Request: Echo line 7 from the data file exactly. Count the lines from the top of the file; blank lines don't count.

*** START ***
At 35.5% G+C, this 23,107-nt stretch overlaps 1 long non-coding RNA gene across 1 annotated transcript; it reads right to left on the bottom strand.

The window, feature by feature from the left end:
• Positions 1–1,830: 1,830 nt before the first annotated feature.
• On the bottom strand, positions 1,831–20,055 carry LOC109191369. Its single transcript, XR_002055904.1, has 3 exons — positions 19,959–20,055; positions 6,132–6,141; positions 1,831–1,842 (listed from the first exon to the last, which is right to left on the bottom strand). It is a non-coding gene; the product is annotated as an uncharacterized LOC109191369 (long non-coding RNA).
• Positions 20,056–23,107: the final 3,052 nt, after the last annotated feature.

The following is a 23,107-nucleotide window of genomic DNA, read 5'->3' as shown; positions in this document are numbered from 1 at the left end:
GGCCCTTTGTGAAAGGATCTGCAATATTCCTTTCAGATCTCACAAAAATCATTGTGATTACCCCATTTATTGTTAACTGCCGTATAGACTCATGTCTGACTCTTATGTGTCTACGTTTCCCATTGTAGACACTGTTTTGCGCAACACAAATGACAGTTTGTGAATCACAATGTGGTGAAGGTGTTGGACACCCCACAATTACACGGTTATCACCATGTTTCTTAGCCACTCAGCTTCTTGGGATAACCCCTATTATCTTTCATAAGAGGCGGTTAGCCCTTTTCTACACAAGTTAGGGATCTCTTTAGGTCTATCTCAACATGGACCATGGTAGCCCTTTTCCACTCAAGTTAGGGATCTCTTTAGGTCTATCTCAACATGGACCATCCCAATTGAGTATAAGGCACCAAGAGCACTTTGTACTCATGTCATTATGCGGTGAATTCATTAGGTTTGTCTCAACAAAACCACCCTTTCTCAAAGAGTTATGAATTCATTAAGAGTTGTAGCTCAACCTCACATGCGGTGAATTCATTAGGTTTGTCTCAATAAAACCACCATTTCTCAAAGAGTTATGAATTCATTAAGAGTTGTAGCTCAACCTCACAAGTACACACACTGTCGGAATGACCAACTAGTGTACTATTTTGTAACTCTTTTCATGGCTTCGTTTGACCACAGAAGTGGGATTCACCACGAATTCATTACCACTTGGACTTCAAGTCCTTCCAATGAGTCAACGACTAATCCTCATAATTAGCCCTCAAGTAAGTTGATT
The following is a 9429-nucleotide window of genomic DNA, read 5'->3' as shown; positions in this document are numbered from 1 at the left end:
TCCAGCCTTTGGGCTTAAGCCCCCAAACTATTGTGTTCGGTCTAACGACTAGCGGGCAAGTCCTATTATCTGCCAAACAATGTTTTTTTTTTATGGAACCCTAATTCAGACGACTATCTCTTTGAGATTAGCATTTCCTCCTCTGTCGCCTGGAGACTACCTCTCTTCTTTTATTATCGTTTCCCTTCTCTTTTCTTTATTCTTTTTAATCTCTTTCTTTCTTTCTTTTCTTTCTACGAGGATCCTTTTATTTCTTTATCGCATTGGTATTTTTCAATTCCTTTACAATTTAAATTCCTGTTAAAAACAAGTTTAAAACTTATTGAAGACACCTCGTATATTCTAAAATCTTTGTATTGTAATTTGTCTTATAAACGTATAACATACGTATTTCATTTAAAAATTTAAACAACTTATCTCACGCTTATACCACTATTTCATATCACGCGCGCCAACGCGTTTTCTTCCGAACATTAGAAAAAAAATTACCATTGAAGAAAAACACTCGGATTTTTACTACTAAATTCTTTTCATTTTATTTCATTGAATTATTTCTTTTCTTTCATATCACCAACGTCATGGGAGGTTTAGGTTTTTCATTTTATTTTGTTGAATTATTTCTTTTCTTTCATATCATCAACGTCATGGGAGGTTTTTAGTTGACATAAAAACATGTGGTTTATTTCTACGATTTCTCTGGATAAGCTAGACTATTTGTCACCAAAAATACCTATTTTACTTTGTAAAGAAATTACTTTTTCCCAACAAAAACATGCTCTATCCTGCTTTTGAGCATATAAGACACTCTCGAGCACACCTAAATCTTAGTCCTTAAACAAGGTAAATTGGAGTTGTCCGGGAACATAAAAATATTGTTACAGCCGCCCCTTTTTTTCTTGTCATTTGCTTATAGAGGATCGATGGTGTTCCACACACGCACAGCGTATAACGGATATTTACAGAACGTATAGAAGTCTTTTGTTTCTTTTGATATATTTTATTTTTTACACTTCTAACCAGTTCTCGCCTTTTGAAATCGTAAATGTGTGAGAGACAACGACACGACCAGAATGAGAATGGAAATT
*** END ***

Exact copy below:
GGCCCTTTGTGAAAGGATCTGCAATATTCCTTTCAGATCTCACAAAAATCATTGTGATTACCCCATTTATTGTTAACTGCCGTATAGACTCATGTCTGACTCTTATGTGTCTACGTTTCCCATTGTAGACACTGTTTTGCGCAACACAAATGACAGTTTGTGAATCACAATGTGGTGAAGGTGTTGGACACCCCACAATTACACGGTTATCACCATGTTTCTTAGCCACTCAGCTTCTTGGGATAACCCCTATTATCTTTCATAAGAGGCGGTTAGCCCTTTTCTACACAAGTTAGGGATCTCTTTAGGTCTATCTCAACATGGACCATGGTAGCCCTTTTCCACTCAAGTTAGGGATCTCTTTAGGTCTATCTCAACATGGACCATCCCAATTGAGTATAAGGCACCAAGAGCACTTTGTACTCATGTCATTATGCGGTGAATTCATTAGGTTTGTCTCAACAAAACCACCCTTTCTCAAAGAGTTATGAATTCATTAAGAGTTGTAGCTCAACCTCACATGCGGTGAATTCATTAGGTTTGTCTCAATAAAACCACCATTTCTCAAAGAGTTATGAATTCATTAAGAGTTGTAGCTCAACCTCACAAGTACACACACTGTCGGAATGACCAACTAGTGTACTATTTTGTAACTCTTTTCATGGCTTCGTTTGACCACAGAAGTGGGATTCACCACGAATTCATTACCACTTGGACTTCAAGTCCTTCCAATGAGTCAACGACTAATCCTCATAATTAGCCCTCAAGTAAGTTGATT